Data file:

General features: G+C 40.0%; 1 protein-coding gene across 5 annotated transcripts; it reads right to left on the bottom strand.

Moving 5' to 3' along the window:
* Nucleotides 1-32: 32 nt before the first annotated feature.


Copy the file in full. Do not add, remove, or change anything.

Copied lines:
General features: G+C 40.0%; 1 protein-coding gene across 5 annotated transcripts; it reads right to left on the bottom strand.

Moving 5' to 3' along the window:
* Nucleotides 1-32: 32 nt before the first annotated feature.